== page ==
When the University of Virginia launched AccessUVa, in response to criticism that its student body lacked diversity, the financial aid program was one of the most generous in the nation.
Its aim was to give students outright grants, so that they would not have to enter the work world with a load of debt.
That policy is now changing — also to the tune of criticism.
The Board of Visitors last summer voted to require aid students to take loans of up to $7,000 per year in lieu of grants. The requirement will not affect current recipients but will apply to students entering UVa in 2014 and after.
But faced with the drain of a 264 percent increase in spending, what else could UVa do? The program’s cost to the university went from $11 million in 2004 to about $40 million last year.
UVa isn’t the only school that instituted a generous grant program, only to have to scale it back. Prestigious schools such as Yale, Dartmouth, MIT and Cornell also have found such programs unsustainable.
UVa officials note that even after the shifting some aid from grants to loans, the program’s cost will continue to rise. They simply won’t rise as quickly.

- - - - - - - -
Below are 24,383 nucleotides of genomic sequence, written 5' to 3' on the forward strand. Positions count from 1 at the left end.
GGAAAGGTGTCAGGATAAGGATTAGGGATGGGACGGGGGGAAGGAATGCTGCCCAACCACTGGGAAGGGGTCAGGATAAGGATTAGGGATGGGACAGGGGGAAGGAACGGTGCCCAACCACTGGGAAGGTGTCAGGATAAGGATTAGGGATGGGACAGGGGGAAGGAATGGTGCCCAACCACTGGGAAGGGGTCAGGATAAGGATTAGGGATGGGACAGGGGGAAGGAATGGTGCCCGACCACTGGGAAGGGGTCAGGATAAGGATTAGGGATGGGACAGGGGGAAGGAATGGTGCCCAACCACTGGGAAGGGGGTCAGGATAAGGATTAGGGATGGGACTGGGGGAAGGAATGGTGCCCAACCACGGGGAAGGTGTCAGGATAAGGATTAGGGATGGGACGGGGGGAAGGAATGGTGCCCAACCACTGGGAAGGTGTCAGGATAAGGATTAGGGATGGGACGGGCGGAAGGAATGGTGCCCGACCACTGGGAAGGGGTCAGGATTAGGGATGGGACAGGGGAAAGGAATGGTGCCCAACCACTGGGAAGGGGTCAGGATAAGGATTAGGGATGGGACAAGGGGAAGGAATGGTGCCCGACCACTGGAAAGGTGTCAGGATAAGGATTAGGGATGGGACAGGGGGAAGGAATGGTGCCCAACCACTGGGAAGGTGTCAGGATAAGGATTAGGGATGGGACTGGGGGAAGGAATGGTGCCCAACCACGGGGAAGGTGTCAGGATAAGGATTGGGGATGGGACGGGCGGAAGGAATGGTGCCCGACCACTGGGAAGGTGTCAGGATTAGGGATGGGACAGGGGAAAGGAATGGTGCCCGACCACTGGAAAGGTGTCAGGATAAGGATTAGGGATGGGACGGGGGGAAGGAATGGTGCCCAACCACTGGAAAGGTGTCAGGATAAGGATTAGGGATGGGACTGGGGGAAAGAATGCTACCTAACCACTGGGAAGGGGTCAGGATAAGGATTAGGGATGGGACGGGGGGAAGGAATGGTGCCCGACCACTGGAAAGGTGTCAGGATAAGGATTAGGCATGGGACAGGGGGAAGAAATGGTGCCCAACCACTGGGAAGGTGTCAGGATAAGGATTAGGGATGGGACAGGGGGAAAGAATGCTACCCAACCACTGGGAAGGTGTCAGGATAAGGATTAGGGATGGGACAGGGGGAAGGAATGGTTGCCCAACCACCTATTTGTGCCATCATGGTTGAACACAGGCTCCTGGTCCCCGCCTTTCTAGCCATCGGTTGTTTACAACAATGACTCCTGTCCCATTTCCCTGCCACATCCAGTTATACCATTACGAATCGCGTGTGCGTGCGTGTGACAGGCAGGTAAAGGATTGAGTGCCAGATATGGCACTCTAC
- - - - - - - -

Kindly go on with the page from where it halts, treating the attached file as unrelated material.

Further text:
Ironically — but predictably, as these things often go — it is increased need for aid that has caused UVa to reduce the grants.
“At the time AccessUVa was begun,” said President Teresa A. Sullivan, “I don’t think anybody anticipated the growth in the need of the student body. Nobody really foresaw the recession in 2008” (“Sullivan looks to donors to help sustain AccessUVa,” The Daily Progress, Nov. 26 online).
Also ironically, the university is hoping to find more private support for the aid program.
It’s not the first time private donations have helped sustain AccessUVa — the last such fundraising drive was in 2009, and private endowments already account for about $9 million of the program’s costs.
But the irony is that this is yet another area in which UVa is having to rely more heavily on private gifts — in part because state and federal governments have cut their support for financial aid.
It’s a familiar, and depressing story: Reduced aid from government means that universities must cut programs in response, or raise revenues (such as through tuition increases), or find more private support — or employ some combination of these approaches.
And predictably, some students are upset at the changes. We can’t really blame them.
But UVa is somewhat at the mercy of forces beyond its control. The escalating costs of its generous aid program cannot be sustained. It must slow those increases down — so that the program can continue to help students, if not quite as generously, for many years to come.